When I started writing crime, it was largely by accident. I had what I thought was a standalone book with thriller elements. I wasn’t intending to do any more crime and I certainly wasn’t going to do a series. I’ve seen many good series that should have ended at a trilogy, or at most a quartet, carry on past the point of resolution, with the books getting progressively more disappointing. I’m a firm believer in natural narrative arc. Get the couple together, catch the killer, stop the story there. So, no, I wasn’t interested in doing a sequel. Or so I said.
Inevitably, I soon found myself writing a crime series. I realised I had a long backstory I wanted to draw out, over many books if necessary. I had a large cast of characters with a lot going on. I had a location that fascinated me. And so I realised why people write series, even when they don’t plan to – sometimes, it’s hard to leave those characters behind. And with crime, unlike with romance, we get the chance to plausibly bring in new narratives again and again.
One of the reasons I didn’t want to write a series was that I wasn’t sure how to do it. Are there any rules? On the fantasy side, George RR Martin has redefined the series with A Song of Fire and Ice. Apparently it’s fine to kill off major characters halfway through, or write a book that doesn’t feature most of your main cast, or introduce new viewpoint characters in every book. It’s OK to have long, deep backstories that are barely alluded to in many of the books. It’s OK to move your characters around at a glacial pace. It’s OK to continually frustrate and surprise your readers. Or maybe it’s just OK if you write like George R R Martin. So now I’m writing a series I set out to discover how that works, and if there are any rules for a good one.
Rules for a crime series
1.Any romance must be flawed. Once you get the couple together, the only way to go is down. Tear your characters apart, make them their own worst enemies. Keep creating more stories. Probably why we don’t get many sequels to romance novels.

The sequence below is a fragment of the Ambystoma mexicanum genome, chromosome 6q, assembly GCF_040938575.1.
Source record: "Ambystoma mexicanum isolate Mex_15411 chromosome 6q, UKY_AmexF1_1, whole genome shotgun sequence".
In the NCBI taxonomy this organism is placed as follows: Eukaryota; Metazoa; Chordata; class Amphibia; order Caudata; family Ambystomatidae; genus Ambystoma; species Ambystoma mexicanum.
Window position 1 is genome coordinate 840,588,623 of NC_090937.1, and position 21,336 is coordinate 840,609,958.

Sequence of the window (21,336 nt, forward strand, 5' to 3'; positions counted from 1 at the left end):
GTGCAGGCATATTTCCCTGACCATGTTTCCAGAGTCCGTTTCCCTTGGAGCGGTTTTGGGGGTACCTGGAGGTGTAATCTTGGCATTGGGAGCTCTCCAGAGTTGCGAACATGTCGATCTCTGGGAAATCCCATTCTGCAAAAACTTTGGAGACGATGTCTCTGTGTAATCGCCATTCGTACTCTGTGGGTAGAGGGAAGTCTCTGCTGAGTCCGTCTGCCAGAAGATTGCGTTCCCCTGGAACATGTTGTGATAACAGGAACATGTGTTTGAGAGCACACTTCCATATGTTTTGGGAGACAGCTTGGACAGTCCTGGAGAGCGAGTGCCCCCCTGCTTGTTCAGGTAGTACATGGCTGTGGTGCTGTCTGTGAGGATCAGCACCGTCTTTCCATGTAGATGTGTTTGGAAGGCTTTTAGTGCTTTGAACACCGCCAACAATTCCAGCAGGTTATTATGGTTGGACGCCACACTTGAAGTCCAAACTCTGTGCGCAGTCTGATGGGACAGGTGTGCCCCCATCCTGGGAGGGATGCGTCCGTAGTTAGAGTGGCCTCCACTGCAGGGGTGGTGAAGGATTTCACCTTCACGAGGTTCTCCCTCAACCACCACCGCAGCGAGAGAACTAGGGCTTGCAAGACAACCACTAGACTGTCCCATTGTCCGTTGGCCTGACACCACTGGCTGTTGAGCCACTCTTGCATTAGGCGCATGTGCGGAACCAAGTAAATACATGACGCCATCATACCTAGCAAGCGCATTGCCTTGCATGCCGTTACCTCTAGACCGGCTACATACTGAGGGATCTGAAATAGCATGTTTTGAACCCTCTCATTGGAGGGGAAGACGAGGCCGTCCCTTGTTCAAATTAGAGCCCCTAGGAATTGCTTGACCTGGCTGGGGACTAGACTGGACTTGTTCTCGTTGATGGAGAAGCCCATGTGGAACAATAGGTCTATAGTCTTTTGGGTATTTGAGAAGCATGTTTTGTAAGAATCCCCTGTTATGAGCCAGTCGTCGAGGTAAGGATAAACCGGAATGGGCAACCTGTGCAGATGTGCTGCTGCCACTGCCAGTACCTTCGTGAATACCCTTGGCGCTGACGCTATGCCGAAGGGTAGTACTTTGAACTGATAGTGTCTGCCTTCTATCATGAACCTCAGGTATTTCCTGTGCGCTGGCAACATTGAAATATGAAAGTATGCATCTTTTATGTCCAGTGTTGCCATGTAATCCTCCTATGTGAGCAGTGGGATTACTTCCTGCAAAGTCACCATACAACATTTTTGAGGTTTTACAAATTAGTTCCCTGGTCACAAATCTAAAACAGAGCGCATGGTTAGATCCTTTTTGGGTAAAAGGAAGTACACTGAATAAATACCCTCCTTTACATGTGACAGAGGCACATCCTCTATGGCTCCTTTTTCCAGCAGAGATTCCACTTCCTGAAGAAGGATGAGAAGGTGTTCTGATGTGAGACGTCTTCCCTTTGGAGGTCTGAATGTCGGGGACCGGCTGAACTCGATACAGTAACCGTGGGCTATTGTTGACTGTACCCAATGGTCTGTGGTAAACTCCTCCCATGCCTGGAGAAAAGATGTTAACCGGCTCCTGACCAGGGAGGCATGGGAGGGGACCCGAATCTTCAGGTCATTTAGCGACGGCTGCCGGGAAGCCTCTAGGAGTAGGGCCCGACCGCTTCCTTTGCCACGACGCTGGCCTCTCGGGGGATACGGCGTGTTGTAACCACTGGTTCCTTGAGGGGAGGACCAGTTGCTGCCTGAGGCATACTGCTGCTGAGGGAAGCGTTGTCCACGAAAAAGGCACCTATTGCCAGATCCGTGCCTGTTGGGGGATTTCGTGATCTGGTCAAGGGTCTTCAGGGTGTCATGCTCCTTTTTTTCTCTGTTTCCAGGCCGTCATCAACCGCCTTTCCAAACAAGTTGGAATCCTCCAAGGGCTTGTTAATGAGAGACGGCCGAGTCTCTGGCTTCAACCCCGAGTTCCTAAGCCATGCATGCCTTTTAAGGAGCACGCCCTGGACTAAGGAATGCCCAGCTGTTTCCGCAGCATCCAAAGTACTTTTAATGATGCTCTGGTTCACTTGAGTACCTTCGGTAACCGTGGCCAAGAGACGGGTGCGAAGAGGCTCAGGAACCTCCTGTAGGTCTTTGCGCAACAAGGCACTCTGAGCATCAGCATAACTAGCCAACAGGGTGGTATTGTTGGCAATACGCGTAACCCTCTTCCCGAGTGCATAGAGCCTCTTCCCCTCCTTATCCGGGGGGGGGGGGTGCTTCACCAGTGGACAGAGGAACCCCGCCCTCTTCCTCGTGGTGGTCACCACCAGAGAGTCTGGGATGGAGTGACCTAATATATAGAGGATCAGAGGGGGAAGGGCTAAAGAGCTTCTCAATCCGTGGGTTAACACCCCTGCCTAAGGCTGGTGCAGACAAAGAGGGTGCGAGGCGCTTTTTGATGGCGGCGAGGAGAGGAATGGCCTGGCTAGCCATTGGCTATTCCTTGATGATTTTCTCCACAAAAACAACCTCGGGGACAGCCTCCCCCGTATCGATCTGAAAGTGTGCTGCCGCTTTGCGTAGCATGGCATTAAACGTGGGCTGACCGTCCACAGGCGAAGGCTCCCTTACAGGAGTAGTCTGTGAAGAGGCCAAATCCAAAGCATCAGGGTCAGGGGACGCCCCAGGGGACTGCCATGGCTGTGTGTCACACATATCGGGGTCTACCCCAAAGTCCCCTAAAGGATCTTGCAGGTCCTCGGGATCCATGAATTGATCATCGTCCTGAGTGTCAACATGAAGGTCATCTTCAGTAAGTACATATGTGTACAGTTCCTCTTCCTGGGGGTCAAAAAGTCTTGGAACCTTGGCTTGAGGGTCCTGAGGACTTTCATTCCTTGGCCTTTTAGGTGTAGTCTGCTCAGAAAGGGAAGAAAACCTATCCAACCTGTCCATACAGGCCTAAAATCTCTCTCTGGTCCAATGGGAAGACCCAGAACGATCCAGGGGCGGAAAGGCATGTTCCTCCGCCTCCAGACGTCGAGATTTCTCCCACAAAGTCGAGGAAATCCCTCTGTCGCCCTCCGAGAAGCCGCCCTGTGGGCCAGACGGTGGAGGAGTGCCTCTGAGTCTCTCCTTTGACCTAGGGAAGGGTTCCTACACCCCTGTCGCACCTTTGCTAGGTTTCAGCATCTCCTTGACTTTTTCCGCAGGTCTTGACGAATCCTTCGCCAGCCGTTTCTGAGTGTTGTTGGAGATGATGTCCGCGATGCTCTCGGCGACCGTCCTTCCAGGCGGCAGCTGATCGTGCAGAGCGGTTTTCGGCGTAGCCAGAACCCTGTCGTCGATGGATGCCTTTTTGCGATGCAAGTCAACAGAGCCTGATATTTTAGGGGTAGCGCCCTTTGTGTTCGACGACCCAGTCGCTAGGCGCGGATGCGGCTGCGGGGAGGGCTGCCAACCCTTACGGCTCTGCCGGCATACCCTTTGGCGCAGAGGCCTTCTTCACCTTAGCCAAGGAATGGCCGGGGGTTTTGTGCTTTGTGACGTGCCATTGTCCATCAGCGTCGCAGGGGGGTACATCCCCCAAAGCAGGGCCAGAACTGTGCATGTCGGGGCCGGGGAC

2.There aren’t any happy endings, not really. This is why you’ll often get crime series where the next book flows out of the first – the killer is caught, but another body has just been found, or the detective is so damaged by it we know they can never really find resolution. Once you have a happy ending, your series is effectively over.
3.The characters have to plausibly come into contact with crime a lot. And no, being a crime writer isn’t a good enough reason. (I’m amazed no one arrested Jessica Fletcher years ago, with all the murders she ‘accidentally’ stumbled on.) This is why so many crime novels feature police, private eyes, pathologists, and other people whose jobs involve crime.
4.You can innovate – link the series by location rather than characters, or tell the next instalment from the viewpoint of a minor character in the last (eg Tana French does this). It’s fun to see old favourites wander through new books (eg in Jilly Cooper, SJ Bolton). This also adds to the verisimilitude of the world you’re creating
5.Keep upping the stakes. You have to keep giving your character things to care about, then ripping them away. This can sometimes be frustrating to the reader, who just wants the character to catch a break. I’m thinking of the Patricia Cornwell books, where I did become annoyed at how many people Scarpetta has to love and then lose. Let her have some happiness, Patricia!
6.Find a way to make the books stand alone, without creating the ‘Sweet Valley High’ effect. People don’t always come to a series via the first book, so you have to make sure they can understand the one they’re reading, without including the same bit of text in every book that explains the back story (like on page three of every Sweet Valley High book, where you’d be told exactly what the twins looked like). I still haven’t quite figured out how to do this.
7.Work out your backstory, and when it will be revealed – I personally really enjoy series that tease out a secret over many books, but there is a problem here. How do you know how many books are going to be in the series? You might start and it’s a huge hit so you have to carry on, or equally the series might get cut and your characters never find resolution. I asked a few writer friends how to deal with this one and they just shrugged. Sometimes these things are out of your hands.
8.Make the lead character interesting enough to carry off many books – eg Lee Child’s Reacher. It helps if they are single and can canoodle someone new each time (eg James Bond). You can also move them around to different locations and allow them to take part in many adventures.
9.If your character isn’t a sexy loner with a plausible reason to move around to different places, put them in an interesting location, with a rich supporting cast. The reader will want to go back to visit their old friends each time.
10.When you’re done, stop. Don’t push the series past the point where all the stories are tied up and the characters are all happy (or dead, if you’re George R R Martin). Don’t let your series ‘jump the shark’, in TV parlance.
So those are some arbitrary rules I’ve set for myself. The first book in my series, The Lost, comes out in April, and I’ve just finished the sequel to it. Did I manage to meet my own rules? You’ll have to let me know…
The Lost is published by Headline on 11 April